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The Indigenous Religions of Silla: Their Diversity and Durability

The Indigenous Religions of Silla: Their Diversity and Durability This article examines the indigenous religions of the Silla dynasty. According to the Silla annals of the Samguk sagi, religion was significant in all walks of life in Korea's premodern societies and formed a basis for state rule. Although Buddhism was recognized as Silla's central religious belief from the early sixth century, other religions and convictions existed in Silla society. Introduced and discussed here are shamanism, Taoist thought, belief in spirits of springs and dragons, progenitor myths, state sacrifice rituals, and portent ideology. http://www.deepdyve.com/assets/images/DeepDyve-Logo-lg.png Korean Studies University of Hawai'I Press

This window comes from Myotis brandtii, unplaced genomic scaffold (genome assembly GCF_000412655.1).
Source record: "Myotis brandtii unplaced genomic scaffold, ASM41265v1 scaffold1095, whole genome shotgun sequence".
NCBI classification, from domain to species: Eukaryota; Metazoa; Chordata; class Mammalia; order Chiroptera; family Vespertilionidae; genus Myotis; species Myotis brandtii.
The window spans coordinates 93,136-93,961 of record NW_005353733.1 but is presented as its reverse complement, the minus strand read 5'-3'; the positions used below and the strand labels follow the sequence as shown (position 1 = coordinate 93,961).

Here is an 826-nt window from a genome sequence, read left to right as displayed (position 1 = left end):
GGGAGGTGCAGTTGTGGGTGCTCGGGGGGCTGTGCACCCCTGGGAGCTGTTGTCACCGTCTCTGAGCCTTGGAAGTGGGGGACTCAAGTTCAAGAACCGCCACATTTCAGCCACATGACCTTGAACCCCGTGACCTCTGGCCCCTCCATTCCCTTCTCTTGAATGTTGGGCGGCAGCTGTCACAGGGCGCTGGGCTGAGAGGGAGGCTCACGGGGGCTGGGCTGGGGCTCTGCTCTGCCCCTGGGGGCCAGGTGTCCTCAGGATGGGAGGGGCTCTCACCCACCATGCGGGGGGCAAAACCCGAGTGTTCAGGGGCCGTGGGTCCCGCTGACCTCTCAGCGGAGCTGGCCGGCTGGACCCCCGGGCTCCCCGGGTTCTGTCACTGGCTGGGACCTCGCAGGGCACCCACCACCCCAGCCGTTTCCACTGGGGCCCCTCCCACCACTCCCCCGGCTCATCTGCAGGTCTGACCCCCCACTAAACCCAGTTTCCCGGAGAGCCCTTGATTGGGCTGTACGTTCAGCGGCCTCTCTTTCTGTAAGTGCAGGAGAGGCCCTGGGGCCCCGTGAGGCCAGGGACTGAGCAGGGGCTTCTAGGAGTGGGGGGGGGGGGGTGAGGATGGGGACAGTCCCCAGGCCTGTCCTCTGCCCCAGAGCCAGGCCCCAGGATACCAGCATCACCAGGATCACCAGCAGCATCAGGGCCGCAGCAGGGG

The Indigenous Religions of Silla: Their Diversity and Durability

Korean Studies , Volume 28 (1) – Nov 7, 2004

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Publisher
University of Hawai'I Press
Copyright
Copyright © 2005 University of Hawai'i Press.
ISSN
1529-1529
Publisher site
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Abstract

This article examines the indigenous religions of the Silla dynasty. According to the Silla annals of the Samguk sagi, religion was significant in all walks of life in Korea's premodern societies and formed a basis for state rule. Although Buddhism was recognized as Silla's central religious belief from the early sixth century, other religions and convictions existed in Silla society. Introduced and discussed here are shamanism, Taoist thought, belief in spirits of springs and dragons, progenitor myths, state sacrifice rituals, and portent ideology.

Journal

Korean StudiesUniversity of Hawai'I Press

Published: Nov 7, 2004

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